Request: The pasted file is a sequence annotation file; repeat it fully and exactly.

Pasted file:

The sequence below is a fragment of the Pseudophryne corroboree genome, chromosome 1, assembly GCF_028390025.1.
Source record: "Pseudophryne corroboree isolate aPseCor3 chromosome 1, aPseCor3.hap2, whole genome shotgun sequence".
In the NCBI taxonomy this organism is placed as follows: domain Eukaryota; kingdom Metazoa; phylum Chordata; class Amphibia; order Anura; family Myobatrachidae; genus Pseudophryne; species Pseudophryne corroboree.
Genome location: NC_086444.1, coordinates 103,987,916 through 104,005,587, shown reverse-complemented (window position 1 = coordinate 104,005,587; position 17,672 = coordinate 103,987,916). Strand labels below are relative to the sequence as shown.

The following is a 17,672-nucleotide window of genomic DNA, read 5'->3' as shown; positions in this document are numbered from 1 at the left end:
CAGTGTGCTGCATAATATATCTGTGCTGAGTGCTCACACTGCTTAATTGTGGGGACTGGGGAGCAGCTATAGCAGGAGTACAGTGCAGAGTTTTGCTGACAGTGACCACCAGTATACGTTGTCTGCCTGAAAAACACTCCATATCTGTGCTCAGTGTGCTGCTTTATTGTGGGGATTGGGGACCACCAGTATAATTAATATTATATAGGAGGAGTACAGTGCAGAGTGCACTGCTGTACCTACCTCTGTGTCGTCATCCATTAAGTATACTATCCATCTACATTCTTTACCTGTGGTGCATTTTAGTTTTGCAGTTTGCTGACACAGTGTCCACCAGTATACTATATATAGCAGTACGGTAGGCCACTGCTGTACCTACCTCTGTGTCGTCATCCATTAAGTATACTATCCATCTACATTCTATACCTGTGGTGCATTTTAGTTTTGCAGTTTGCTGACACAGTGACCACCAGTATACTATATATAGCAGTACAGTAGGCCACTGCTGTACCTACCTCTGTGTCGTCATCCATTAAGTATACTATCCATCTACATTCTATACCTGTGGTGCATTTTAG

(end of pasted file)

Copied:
The sequence below is a fragment of the Pseudophryne corroboree genome, chromosome 1, assembly GCF_028390025.1.
Source record: "Pseudophryne corroboree isolate aPseCor3 chromosome 1, aPseCor3.hap2, whole genome shotgun sequence".
In the NCBI taxonomy this organism is placed as follows: domain Eukaryota; kingdom Metazoa; phylum Chordata; class Amphibia; order Anura; family Myobatrachidae; genus Pseudophryne; species Pseudophryne corroboree.
Genome location: NC_086444.1, coordinates 103,987,916 through 104,005,587, shown reverse-complemented (window position 1 = coordinate 104,005,587; position 17,672 = coordinate 103,987,916). Strand labels below are relative to the sequence as shown.

The following is a 17,672-nucleotide window of genomic DNA, read 5'->3' as shown; positions in this document are numbered from 1 at the left end:
CAGTGTGCTGCATAATATATCTGTGCTGAGTGCTCACACTGCTTAATTGTGGGGACTGGGGAGCAGCTATAGCAGGAGTACAGTGCAGAGTTTTGCTGACAGTGACCACCAGTATACGTTGTCTGCCTGAAAAACACTCCATATCTGTGCTCAGTGTGCTGCTTTATTGTGGGGATTGGGGACCACCAGTATAATTAATATTATATAGGAGGAGTACAGTGCAGAGTGCACTGCTGTACCTACCTCTGTGTCGTCATCCATTAAGTATACTATCCATCTACATTCTTTACCTGTGGTGCATTTTAGTTTTGCAGTTTGCTGACACAGTGTCCACCAGTATACTATATATAGCAGTACGGTAGGCCACTGCTGTACCTACCTCTGTGTCGTCATCCATTAAGTATACTATCCATCTACATTCTATACCTGTGGTGCATTTTAGTTTTGCAGTTTGCTGACACAGTGACCACCAGTATACTATATATAGCAGTACAGTAGGCCACTGCTGTACCTACCTCTGTGTCGTCATCCATTAAGTATACTATCCATCTACATTCTATACCTGTGGTGCATTTTAG